• The Warrior Transition Unit activation ceremony at Fort Lee, Va., ended Feb. 27 with the WTU cadre, staff and Warriors in Transition reading the mission statement.

    Warriors in Transition: Not a Status, but a Mission

    The Warrior Transition Unit activation ceremony at Fort Lee, Va., ended Feb. 27 with the WTU cadre, staff and Warriors in Transition reading the mission statement.

  • Col. Donna Diamond, Kenner Army Health Clinic commander, and Capt. David Payne, Warrior Transition Unit commander, uncased the WTU colors during the activation ceremony Feb. 27 at Fort Lee, Va.

    Unfurling the Mission to Heal

    Col. Donna Diamond, Kenner Army Health Clinic commander, and Capt. David Payne, Warrior Transition Unit commander, uncased the WTU colors during the activation ceremony Feb. 27 at Fort Lee, Va.

Fort Lee, Va. (Feb. 29, 2008) While the call to aide Warriors in Transition was answered on Fort Lee months prior, the activation ceremony on Feb. 27 officially recognized the staff and members of the Warrior Transition Unit.

Col. Donna Diamond, Kenner Army Health Clinic commander, and Capt. David Payne, WTU commander, uncased the colors that will be displayed at the new WTU headquarters location at Larkin Hall. The mission of the Kenner WTU is to provide command and control, primary care and case management, and to establish conditions for wounded Soldiers as they heal and to promote the timely return to the force or in transitioning to Civilian life.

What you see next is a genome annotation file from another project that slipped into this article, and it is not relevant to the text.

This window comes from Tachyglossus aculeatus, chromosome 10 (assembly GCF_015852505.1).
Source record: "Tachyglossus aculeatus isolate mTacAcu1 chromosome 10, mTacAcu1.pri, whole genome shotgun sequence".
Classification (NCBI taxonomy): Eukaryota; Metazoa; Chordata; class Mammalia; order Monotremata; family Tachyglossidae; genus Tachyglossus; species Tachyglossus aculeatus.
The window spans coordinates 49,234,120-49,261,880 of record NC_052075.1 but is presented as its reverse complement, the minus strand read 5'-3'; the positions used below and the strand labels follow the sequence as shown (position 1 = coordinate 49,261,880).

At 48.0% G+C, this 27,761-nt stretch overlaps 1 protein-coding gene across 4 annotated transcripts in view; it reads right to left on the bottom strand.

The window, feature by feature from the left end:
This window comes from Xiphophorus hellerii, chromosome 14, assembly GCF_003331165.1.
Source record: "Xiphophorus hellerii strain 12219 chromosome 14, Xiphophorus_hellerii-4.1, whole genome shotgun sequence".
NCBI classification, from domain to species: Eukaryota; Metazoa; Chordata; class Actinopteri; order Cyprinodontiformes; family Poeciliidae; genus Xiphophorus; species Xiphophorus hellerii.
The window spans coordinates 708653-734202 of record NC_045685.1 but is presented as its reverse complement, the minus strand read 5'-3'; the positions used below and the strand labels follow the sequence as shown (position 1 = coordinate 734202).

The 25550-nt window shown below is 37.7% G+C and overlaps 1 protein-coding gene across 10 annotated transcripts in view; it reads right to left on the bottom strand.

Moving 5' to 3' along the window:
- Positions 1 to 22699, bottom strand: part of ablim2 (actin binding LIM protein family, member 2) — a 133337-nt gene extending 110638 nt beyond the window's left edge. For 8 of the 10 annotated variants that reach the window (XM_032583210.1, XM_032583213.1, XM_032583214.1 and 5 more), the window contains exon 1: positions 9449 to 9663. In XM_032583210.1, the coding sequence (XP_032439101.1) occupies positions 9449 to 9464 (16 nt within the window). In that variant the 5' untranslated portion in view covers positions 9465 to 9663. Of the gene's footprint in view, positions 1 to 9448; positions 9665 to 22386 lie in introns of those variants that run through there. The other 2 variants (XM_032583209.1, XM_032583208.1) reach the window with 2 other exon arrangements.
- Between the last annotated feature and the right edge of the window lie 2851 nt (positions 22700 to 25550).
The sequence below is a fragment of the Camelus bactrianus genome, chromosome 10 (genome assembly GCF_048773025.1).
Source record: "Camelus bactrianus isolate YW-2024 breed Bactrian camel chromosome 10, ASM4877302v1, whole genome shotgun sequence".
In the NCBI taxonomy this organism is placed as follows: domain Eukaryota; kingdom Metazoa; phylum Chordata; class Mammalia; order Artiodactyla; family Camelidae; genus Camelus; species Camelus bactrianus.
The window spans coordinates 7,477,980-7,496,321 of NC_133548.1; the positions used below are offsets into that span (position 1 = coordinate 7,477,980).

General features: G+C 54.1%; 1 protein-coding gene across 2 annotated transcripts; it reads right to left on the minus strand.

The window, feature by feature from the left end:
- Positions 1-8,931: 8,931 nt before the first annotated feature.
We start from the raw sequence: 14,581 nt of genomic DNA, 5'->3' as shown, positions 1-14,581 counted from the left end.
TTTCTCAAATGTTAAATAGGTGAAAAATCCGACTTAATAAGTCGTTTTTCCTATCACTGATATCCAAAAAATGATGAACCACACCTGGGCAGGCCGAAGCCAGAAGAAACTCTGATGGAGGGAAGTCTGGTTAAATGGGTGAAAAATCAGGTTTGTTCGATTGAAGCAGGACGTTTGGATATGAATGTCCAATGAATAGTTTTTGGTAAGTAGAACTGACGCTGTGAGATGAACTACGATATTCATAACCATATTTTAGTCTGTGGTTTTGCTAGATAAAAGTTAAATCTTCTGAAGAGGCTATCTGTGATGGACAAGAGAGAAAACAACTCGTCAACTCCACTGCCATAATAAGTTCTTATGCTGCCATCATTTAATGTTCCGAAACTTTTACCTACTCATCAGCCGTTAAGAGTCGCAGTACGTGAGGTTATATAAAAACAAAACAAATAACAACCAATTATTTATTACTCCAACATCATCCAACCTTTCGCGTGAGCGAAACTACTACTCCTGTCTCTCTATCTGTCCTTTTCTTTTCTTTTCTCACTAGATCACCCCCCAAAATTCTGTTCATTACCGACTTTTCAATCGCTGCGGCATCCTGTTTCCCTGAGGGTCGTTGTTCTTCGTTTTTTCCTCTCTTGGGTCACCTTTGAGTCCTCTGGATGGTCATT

Prior to enlisting in the Army, Diamond was a registered nurse at a Veterans Affairs hospital, caring for Vietnam and World War II veterans. She said that she felt she made a difference there, and hoped to make an even bigger impact by joining the military.

"As an Army nurse with over 25 years in the service, I can assure you I am an advocate for high-quality care," said Diamond. "I accept my responsibility in transforming Warrior care with a commitment to compassion, competent care and timely service in battle and at home."

The Fort Lee WTU currently has eight civilian employees who work as case managers and training and human resource coordinators, among other services. Payne, along with a cadre of more than a dozen noncommissioned officers and nearly 50 Warriors in Transition, concluded the ceremony by reading aloud their mission statement. Payne said the words not only inspire Soldiers to heal, but inspire those with this mission to help in the healing process.

"Though we have no arms room or motor pool, we do have the most valuable item in the Army inventory system - Warriors in Transition," said Payne, who took command of the WTU in August 2007. "As it says in our mission statement, 'helping warriors heal,' know that we believe it is a professional and personal calling to help our injured brothers and sisters heal."

The Soldiers assigned to the WTU are focused on that mission of healing, but are also given opportunities to work in various post organizations. Spc. Andrew Heward is a combat medic assigned to the Fort Lee WTU while recovering injuries. Previously attached to the U.S. Army Garrison Alaska, he engaged in photography assignments at the public affairs office. With his personal camera equipment in tow, Heward is currently using his talents for Kenner WTU and the Fort Lee Public Affairs Office.

Another ceremony, addressing additional services for Soldiers and Family members, took place Feb. 29 as the Soldier and Family Assistance Center hosted an open house. The SFAC works in conjunction with the WTU to assist wounded Soldiers and their Family members in matters ranging from social, financial, educational, legal and pastoral services.

"Today's activation ceremony is just one of many steps we are taking to address Warrior care and administrative needs in support of and in fulfilling the Army's medical action plan," said Diamond. "It also fulfills the promise to never leave a fallen Warrior."

Page last updated Fri February 29th, 2008 at 10:10